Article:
For health professionals: Clostridium perfringens infection
Find detailed information on Clostridium perfringens infection for health professionals.
On this page
- What health professionals need to know about Clostridium perfringens infection
- Clinical manifestations
- For more information
What health professionals need to know about Clostridium perfringens infection
Clostridium perfringens is a common cause of food poisoning in Canada. Deaths due to the disease are rare. Deaths occur mainly in:
- the elderly
- those who are debilitated
- individuals predisposed to the disease
High risk foods include:
- meat pies
- thick soups
- cooked beans
- dried or precooked foods
- raw meat, especially poultry and beef
Clostridium perfringens is the most common cause of trauma-associated gas gangrene, which has a very high mortality rate.
It is not directly transmitted from person to person.
Clostridium perfringens has several clinical manifestations, including clostridial food poisoning.
Clostridial food poisoning
Food poisoning can be caused by Clostridium perfringens enterotoxin (CPE), produced by bacterial spores in the small intestine. Main symptoms of the disease are:
- abdominal pain
- explosive diarrhea (cardinal sign)
- fever, nausea and vomiting (rare)
The disease is usually mild and self-limiting in healthy individuals, with symptoms resolving within 24 hours.
Clostridial Soft Tissues Infections
(Clostridial myonecrosis, gas gangrene)
Toxins produced by Clostridium perfringens are the most common cause of clostridial myonecrosis, or gas gangrene. Symptoms usually develop hours or days after an extremity is injured by severe crushing or penetrating trauma that devitalizes tissue, creating anaerobic conditions.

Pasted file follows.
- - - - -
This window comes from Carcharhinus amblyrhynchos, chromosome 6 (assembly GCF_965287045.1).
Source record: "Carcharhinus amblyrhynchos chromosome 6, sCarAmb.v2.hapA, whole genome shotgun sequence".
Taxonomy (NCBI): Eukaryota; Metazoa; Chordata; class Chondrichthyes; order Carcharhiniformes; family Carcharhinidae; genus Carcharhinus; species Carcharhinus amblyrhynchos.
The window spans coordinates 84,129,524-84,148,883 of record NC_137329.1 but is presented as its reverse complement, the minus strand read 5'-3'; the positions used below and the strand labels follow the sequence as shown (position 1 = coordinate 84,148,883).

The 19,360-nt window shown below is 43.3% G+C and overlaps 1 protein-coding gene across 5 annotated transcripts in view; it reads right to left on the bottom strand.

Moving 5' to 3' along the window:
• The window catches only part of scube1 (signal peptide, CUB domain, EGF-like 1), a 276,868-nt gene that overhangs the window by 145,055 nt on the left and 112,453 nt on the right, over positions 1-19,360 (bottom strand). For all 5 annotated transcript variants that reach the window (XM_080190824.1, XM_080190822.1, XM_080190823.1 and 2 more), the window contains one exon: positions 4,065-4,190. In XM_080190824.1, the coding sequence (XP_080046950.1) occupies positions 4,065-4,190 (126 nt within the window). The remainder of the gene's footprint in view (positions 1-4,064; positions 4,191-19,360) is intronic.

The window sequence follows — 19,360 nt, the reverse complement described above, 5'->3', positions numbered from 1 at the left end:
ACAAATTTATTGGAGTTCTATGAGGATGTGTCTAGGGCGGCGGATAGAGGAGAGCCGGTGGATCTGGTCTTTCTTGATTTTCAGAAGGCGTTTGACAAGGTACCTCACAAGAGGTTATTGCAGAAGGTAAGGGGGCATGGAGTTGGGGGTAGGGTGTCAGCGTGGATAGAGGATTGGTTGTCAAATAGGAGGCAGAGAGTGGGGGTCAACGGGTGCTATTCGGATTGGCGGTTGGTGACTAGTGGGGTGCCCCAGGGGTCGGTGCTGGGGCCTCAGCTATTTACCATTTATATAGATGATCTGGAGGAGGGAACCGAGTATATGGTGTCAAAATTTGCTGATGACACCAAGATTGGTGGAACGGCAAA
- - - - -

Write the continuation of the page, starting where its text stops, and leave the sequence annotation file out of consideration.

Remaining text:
It is manifested by:
- severe pain
These additional symptoms follow:
- hemorrhagic bullae
- production of gas at the site of wound
Systemic manifestations of the disease include:
- renal failure
- intravascular hemolysis leading to coma and death
Clostridium perfringens is the most common cause of clostridial cellulitis. Clostridial cellulitis is often associated with local trauma or recent surgery. Infection is less systemic than in clostridial myonecrosis. It is a localized infection with associated skin and soft tissue necrosis, but sparing of the fascia and deep muscles.
Health professionals in Canada play a critical role in identifying and reporting cases of Clostridium perfringens. See the surveillance section on Clostridium perfringens for more information on surveillance in Canada.
For more information
Report a problem or mistake on this page
- Date modified: